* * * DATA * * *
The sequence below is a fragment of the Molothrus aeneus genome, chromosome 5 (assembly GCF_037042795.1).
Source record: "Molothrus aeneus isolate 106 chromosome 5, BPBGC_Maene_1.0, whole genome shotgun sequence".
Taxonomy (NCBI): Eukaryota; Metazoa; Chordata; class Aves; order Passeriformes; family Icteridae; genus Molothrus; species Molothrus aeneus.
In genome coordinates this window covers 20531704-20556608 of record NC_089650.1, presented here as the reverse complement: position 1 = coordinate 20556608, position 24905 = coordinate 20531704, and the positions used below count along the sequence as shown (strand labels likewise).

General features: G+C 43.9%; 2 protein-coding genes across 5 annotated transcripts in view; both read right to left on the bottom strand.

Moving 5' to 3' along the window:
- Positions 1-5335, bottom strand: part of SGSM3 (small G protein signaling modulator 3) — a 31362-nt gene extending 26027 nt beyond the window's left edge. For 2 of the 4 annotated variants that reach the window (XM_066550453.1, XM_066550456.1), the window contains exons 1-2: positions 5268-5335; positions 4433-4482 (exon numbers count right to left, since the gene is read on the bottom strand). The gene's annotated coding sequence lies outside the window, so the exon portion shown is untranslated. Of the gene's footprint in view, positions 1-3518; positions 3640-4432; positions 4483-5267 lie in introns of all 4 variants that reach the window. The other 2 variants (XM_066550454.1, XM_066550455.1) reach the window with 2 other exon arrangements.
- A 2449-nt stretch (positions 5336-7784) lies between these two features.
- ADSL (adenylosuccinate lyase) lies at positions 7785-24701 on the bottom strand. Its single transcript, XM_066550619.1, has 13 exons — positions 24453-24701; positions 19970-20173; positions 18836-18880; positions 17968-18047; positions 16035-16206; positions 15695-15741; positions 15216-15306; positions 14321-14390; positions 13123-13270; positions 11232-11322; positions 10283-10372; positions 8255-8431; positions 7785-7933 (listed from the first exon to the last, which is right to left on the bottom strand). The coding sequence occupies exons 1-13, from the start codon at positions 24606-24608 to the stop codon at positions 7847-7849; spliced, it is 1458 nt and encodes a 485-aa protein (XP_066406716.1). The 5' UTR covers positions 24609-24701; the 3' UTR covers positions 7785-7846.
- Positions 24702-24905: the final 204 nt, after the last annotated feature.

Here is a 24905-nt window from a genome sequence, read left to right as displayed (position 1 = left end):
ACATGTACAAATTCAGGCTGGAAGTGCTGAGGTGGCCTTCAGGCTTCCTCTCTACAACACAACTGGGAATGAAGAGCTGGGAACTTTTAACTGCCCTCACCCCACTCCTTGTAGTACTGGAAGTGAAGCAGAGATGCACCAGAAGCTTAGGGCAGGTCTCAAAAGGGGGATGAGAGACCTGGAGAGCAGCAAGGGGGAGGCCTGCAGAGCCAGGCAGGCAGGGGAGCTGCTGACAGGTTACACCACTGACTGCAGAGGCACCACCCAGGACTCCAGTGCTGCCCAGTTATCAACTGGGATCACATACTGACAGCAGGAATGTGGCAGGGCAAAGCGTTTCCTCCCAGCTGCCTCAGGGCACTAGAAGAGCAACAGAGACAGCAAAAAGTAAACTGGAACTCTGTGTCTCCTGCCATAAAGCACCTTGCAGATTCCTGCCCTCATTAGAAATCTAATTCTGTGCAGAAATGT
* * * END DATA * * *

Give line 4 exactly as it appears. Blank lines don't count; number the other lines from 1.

In genome coordinates this window covers 20531704-20556608 of record NC_089650.1, presented here as the reverse complement: position 1 = coordinate 20556608, position 24905 = coordinate 20531704, and the positions used below count along the sequence as shown (strand labels likewise).